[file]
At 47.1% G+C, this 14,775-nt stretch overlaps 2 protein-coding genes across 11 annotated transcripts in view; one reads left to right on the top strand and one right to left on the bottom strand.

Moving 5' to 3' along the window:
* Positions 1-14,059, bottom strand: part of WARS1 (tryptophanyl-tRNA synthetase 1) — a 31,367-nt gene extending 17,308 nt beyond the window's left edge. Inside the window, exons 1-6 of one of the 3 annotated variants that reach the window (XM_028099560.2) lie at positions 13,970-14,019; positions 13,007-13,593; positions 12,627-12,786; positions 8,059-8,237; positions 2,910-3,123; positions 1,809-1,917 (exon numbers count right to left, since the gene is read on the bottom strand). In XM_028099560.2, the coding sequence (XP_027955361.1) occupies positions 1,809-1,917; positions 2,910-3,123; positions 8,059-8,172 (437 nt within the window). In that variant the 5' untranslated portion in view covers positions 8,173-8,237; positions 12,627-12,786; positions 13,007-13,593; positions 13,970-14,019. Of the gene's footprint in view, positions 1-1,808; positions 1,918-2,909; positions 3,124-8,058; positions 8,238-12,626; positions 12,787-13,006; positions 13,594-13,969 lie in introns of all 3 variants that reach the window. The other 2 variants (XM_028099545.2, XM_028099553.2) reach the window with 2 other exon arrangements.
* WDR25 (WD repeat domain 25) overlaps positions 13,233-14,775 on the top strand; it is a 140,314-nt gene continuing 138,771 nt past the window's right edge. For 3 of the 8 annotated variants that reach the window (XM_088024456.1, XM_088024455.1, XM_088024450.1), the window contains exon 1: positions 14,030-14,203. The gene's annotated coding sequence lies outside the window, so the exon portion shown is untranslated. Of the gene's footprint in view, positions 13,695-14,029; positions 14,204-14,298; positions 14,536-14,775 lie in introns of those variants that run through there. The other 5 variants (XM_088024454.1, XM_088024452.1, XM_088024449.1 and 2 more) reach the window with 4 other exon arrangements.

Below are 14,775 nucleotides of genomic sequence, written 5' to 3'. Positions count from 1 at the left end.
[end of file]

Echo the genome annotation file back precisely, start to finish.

At 47.1% G+C, this 14,775-nt stretch overlaps 2 protein-coding genes across 11 annotated transcripts in view; one reads left to right on the top strand and one right to left on the bottom strand.

Moving 5' to 3' along the window:
* Positions 1-14,059, bottom strand: part of WARS1 (tryptophanyl-tRNA synthetase 1) — a 31,367-nt gene extending 17,308 nt beyond the window's left edge. Inside the window, exons 1-6 of one of the 3 annotated variants that reach the window (XM_028099560.2) lie at positions 13,970-14,019; positions 13,007-13,593; positions 12,627-12,786; positions 8,059-8,237; positions 2,910-3,123; positions 1,809-1,917 (exon numbers count right to left, since the gene is read on the bottom strand). In XM_028099560.2, the coding sequence (XP_027955361.1) occupies positions 1,809-1,917; positions 2,910-3,123; positions 8,059-8,172 (437 nt within the window). In that variant the 5' untranslated portion in view covers positions 8,173-8,237; positions 12,627-12,786; positions 13,007-13,593; positions 13,970-14,019. Of the gene's footprint in view, positions 1-1,808; positions 1,918-2,909; positions 3,124-8,058; positions 8,238-12,626; positions 12,787-13,006; positions 13,594-13,969 lie in introns of all 3 variants that reach the window. The other 2 variants (XM_028099545.2, XM_028099553.2) reach the window with 2 other exon arrangements.
* WDR25 (WD repeat domain 25) overlaps positions 13,233-14,775 on the top strand; it is a 140,314-nt gene continuing 138,771 nt past the window's right edge. For 3 of the 8 annotated variants that reach the window (XM_088024456.1, XM_088024455.1, XM_088024450.1), the window contains exon 1: positions 14,030-14,203. The gene's annotated coding sequence lies outside the window, so the exon portion shown is untranslated. Of the gene's footprint in view, positions 13,695-14,029; positions 14,204-14,298; positions 14,536-14,775 lie in introns of those variants that run through there. The other 5 variants (XM_088024454.1, XM_088024452.1, XM_088024449.1 and 2 more) reach the window with 4 other exon arrangements.

Below are 14,775 nucleotides of genomic sequence, written 5' to 3'. Positions count from 1 at the left end.